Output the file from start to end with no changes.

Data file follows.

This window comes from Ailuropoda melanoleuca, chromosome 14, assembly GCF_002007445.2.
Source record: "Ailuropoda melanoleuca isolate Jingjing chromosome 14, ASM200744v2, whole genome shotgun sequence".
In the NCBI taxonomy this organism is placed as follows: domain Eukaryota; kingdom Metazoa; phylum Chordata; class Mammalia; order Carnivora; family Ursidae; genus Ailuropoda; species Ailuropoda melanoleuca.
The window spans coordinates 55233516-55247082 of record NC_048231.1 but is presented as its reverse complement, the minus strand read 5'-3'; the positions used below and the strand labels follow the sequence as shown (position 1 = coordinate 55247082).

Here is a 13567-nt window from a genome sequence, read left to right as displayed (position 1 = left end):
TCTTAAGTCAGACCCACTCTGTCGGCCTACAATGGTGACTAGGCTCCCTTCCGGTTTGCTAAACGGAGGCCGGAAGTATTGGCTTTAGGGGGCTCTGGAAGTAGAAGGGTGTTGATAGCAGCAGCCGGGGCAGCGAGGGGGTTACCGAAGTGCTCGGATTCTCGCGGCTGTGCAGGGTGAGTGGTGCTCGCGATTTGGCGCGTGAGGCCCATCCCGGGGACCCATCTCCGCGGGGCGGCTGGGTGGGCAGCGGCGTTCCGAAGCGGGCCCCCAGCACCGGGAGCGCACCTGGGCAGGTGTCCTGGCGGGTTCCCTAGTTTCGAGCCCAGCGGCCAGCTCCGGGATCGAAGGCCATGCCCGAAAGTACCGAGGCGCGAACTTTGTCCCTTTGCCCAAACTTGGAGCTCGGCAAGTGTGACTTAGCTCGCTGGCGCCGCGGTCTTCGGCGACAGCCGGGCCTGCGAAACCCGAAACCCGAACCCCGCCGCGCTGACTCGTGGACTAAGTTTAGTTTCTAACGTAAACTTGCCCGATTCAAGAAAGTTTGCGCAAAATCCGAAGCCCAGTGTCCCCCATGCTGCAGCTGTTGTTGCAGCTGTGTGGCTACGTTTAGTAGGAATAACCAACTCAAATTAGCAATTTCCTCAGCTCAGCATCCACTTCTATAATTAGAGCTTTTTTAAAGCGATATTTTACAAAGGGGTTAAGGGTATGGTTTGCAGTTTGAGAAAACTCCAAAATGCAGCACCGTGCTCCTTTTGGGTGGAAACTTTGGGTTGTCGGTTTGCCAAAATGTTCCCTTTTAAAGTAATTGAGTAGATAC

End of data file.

This window comes from Ailuropoda melanoleuca, chromosome 14, assembly GCF_002007445.2.
Source record: "Ailuropoda melanoleuca isolate Jingjing chromosome 14, ASM200744v2, whole genome shotgun sequence".
In the NCBI taxonomy this organism is placed as follows: domain Eukaryota; kingdom Metazoa; phylum Chordata; class Mammalia; order Carnivora; family Ursidae; genus Ailuropoda; species Ailuropoda melanoleuca.
The window spans coordinates 55233516-55247082 of record NC_048231.1 but is presented as its reverse complement, the minus strand read 5'-3'; the positions used below and the strand labels follow the sequence as shown (position 1 = coordinate 55247082).

Here is a 13567-nt window from a genome sequence, read left to right as displayed (position 1 = left end):
TCTTAAGTCAGACCCACTCTGTCGGCCTACAATGGTGACTAGGCTCCCTTCCGGTTTGCTAAACGGAGGCCGGAAGTATTGGCTTTAGGGGGCTCTGGAAGTAGAAGGGTGTTGATAGCAGCAGCCGGGGCAGCGAGGGGGTTACCGAAGTGCTCGGATTCTCGCGGCTGTGCAGGGTGAGTGGTGCTCGCGATTTGGCGCGTGAGGCCCATCCCGGGGACCCATCTCCGCGGGGCGGCTGGGTGGGCAGCGGCGTTCCGAAGCGGGCCCCCAGCACCGGGAGCGCACCTGGGCAGGTGTCCTGGCGGGTTCCCTAGTTTCGAGCCCAGCGGCCAGCTCCGGGATCGAAGGCCATGCCCGAAAGTACCGAGGCGCGAACTTTGTCCCTTTGCCCAAACTTGGAGCTCGGCAAGTGTGACTTAGCTCGCTGGCGCCGCGGTCTTCGGCGACAGCCGGGCCTGCGAAACCCGAAACCCGAACCCCGCCGCGCTGACTCGTGGACTAAGTTTAGTTTCTAACGTAAACTTGCCCGATTCAAGAAAGTTTGCGCAAAATCCGAAGCCCAGTGTCCCCCATGCTGCAGCTGTTGTTGCAGCTGTGTGGCTACGTTTAGTAGGAATAACCAACTCAAATTAGCAATTTCCTCAGCTCAGCATCCACTTCTATAATTAGAGCTTTTTTAAAGCGATATTTTACAAAGGGGTTAAGGGTATGGTTTGCAGTTTGAGAAAACTCCAAAATGCAGCACCGTGCTCCTTTTGGGTGGAAACTTTGGGTTGTCGGTTTGCCAAAATGTTCCCTTTTAAAGTAATTGAGTAGATAC